Tuesday, 28 October 2008

FTI projects Thai employment to drop one million in 2009

BANGKOK, Oct 27 (TNA) - The ongoing global financial crisis coupled with Thailand's political turbulence and sluggish Thai-Cambodian border trade are expected to reduce new jobs in Thailand in 2009 by about one million, a senior official of the Federation of Thai Industries (FTI) warned on Monday.

Speaking after an urgent meeting among FTI members nationwide in response to global economic problems, Federation vice chairman Thanit Sorat urged the government to resolve the local political deadlock as soon as possible, as Thailand's tourism industry has already sustained losses of as much as 50 per cent, even though the World Bank has forecast the global financial meltdown affecting the tourism sector only by 4.5 per cent.

Thailand's industrial community believe that the local political impasse is making a more significant impact, entirely negative, on the country's economy, Mr. Thanit said, than the world economic situation. Some industries, garments, electronics, furniture and ceramics, for example, have already reduced production by between 20-30 per cent due to sharp declines in international purchase orders, which will cut the availabilityof new jobs by one million in 2009, including some 700,000 students who will graduate early next year to dim job prospects.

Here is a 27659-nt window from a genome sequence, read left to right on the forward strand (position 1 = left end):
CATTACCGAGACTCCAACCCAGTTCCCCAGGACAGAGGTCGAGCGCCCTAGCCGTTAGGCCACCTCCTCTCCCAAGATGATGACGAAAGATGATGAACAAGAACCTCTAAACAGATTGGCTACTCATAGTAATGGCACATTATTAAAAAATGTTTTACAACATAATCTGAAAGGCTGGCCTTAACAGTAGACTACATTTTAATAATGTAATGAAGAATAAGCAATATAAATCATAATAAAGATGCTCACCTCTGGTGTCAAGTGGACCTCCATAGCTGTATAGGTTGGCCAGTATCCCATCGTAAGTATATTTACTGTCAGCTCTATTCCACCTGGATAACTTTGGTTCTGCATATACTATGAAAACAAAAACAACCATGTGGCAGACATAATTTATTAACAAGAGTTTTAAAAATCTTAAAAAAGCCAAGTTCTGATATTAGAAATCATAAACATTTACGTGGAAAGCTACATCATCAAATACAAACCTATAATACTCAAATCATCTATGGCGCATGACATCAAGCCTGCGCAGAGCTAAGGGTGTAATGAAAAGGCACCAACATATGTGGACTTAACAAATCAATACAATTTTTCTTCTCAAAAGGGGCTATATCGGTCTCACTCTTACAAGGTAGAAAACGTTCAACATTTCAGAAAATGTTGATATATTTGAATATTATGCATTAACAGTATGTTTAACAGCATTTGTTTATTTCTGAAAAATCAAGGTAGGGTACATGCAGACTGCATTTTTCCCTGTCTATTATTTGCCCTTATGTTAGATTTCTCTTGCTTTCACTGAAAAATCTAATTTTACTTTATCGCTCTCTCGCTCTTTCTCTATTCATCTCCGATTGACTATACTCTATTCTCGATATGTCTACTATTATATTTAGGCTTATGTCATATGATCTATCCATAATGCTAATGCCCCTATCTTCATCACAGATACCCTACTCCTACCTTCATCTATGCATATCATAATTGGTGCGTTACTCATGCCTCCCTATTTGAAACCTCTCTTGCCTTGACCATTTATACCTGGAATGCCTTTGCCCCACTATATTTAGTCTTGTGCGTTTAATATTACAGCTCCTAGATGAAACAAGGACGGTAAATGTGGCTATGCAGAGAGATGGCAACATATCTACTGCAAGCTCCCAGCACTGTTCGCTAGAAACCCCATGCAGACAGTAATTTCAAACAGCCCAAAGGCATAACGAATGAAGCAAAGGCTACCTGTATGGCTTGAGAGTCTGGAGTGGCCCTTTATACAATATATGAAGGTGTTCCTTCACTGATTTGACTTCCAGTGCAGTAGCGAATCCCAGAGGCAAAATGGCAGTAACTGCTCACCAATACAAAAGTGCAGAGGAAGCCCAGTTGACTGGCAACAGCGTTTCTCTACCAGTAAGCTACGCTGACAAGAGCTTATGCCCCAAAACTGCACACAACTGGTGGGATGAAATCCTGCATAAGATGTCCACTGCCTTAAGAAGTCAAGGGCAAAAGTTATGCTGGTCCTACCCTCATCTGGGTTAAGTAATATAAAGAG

Along with tight liquidity in the provinces -- as banks will be reluctant to extend loans to entrepreneurs without purchase orders -- it is believed that the Thai economy during the first half of 2009 would slow down in line with world economy, he said.

Add Thailand's persisting political problems, and it is projected that the gross domestic product in the country this year and next will decline to 4.5 and 3.8-4 per cent respectively, Mr. Thanit said.

He urged the government to quickly speed laying out economic measures with the FTI to defend the domestic economy against the global financial crisis.

Regarding the Thai-Cambodian border trade which has become sluggish as many Cambodians have started boycotting Thai goods following clashes between Thai and Cambodian soldiers at disputed border areas in the past few months, Mr. Thanit said it also impacted Thai investment in Cambodia.

Production is due to start soon at a Thai sugar refinery built on Cambodia's Koh Kong Island, and its operations may also be affected, he added. (TNA)

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